The Game Changer: COVID-19

Due to the rapid spread of the COVID-19 virus, our trip to Trinidad was cancelled by the University of Pittsburgh for our protection. While this was unexpected, since it was cancelled a mere four days before our departure, I am now able to clearly see that this was in fact the best decision. Seeing as how various events have taken place so rapidly, such as classes transitioning to online and the closing of borders, and the fact that there is talk about a national quarantine, it was clearly in our best interest to not have put ourselves at risk by travelling.

Despite the obvious benefits, there are also many drawbacks. This is especially true since consulting and service-learning alike are based on reciprocity. Our inability to travel impacts both myself and my group, as well as my client. Some key ramifications on myself are the inability to gain a new cultural experience and understanding, allowing me to add this to my repertoire of transferable skills. My group is impacted tremendously because we are unable to gather primary research in order to complete our deliverables outlined in our scope of work. By not participating in primary research collection, we had to completely remove one of our deliverables (our partnership analysis) from our scope, simply because it was no longer feasible. We also had to adjust our other deliverable (our marketing plan) to make it more feasible since we would not be able to see Nature Seekers operations in person. Additionally, we will need to include a disclaimer as part of our marketing plan, explaining that the information included is based on secondary research and ideas we gathered from our best practices report. Given the unforeseen circumstances, this forced us to reevaluate our project, since there is no way to complete the project the way we originally hoped for (talk about pivoting – right?). Furthermore, we would like to meet virtually with our in-country client, but due to the lack of internet access on the island and strict country self-quarantine, it may not be a feasible task.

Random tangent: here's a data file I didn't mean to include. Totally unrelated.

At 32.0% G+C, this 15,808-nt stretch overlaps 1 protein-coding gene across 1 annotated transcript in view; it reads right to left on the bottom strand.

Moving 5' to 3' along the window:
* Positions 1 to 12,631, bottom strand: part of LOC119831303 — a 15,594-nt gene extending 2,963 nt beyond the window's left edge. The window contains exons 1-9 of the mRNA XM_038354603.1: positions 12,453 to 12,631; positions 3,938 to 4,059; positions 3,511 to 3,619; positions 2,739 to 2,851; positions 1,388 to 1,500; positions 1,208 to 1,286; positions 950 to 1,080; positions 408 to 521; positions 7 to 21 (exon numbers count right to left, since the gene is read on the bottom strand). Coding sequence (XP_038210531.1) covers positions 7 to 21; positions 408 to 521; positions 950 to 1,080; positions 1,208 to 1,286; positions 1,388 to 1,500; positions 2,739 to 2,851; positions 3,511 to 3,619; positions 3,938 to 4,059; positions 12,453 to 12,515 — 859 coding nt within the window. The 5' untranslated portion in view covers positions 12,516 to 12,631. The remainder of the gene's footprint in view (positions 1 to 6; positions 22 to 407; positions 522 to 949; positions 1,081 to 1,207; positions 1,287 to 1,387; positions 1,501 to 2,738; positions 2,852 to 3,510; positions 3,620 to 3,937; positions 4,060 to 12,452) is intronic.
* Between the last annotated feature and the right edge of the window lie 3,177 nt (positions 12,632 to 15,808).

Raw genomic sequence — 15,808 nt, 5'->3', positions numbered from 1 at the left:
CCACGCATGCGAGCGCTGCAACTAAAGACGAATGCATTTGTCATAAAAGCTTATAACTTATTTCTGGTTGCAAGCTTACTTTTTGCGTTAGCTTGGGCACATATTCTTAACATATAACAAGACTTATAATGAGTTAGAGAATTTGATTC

The impact of us not being able to travel further impacts our clients, Nature Seekers and DORCAS Women’s Group, because we had to cut the partnership analysis between the two organizations, which essentially means we will no longer be working with DORCAS Women’s Group as part of this semester’s project. This is a loss to both my team and the client, as we will not be able to work with them and vice versa, putting a potential strain in the relationship between Pitt Business and DORCAS. I sincerely hope that this is not the case, given the circumstance the world is in, and that there are other ways to adequately maintain the relationship with DORCAS. Additionally, with Nature Seekers, they lose out on a potential beneficial partnership with an organization with similar values. Nature Seekers will also not receive a fully customized marketing plan, since we are forming this based off of secondary research, and not a combination of primary and secondary research. This means that the plan may not be as effective as it might have been if we had been able to travel.

In all honesty, upon learning about the travel portion of the program being cancelled, I could have been much more adaptable. My first thoughts were rather selfish and misguided – I was angry at the University of Pittsburgh officials and thought they were out of line cancelling our trip four days before we were supposed to leave. In hindsight, the cancelation was the best decision, as I previously noted. Furthermore, I was focusing more on my own personal disappointment than I was focused on being a business student or professional. Instead of thinking and acting calmly and rationally, I frantically called my parents and told them to pick me up as soon as possible. Soon after, I pulled together a trip with fellow Global Service Learning students to travel to Toronto, Canada so that we still had the chance to experience a different country.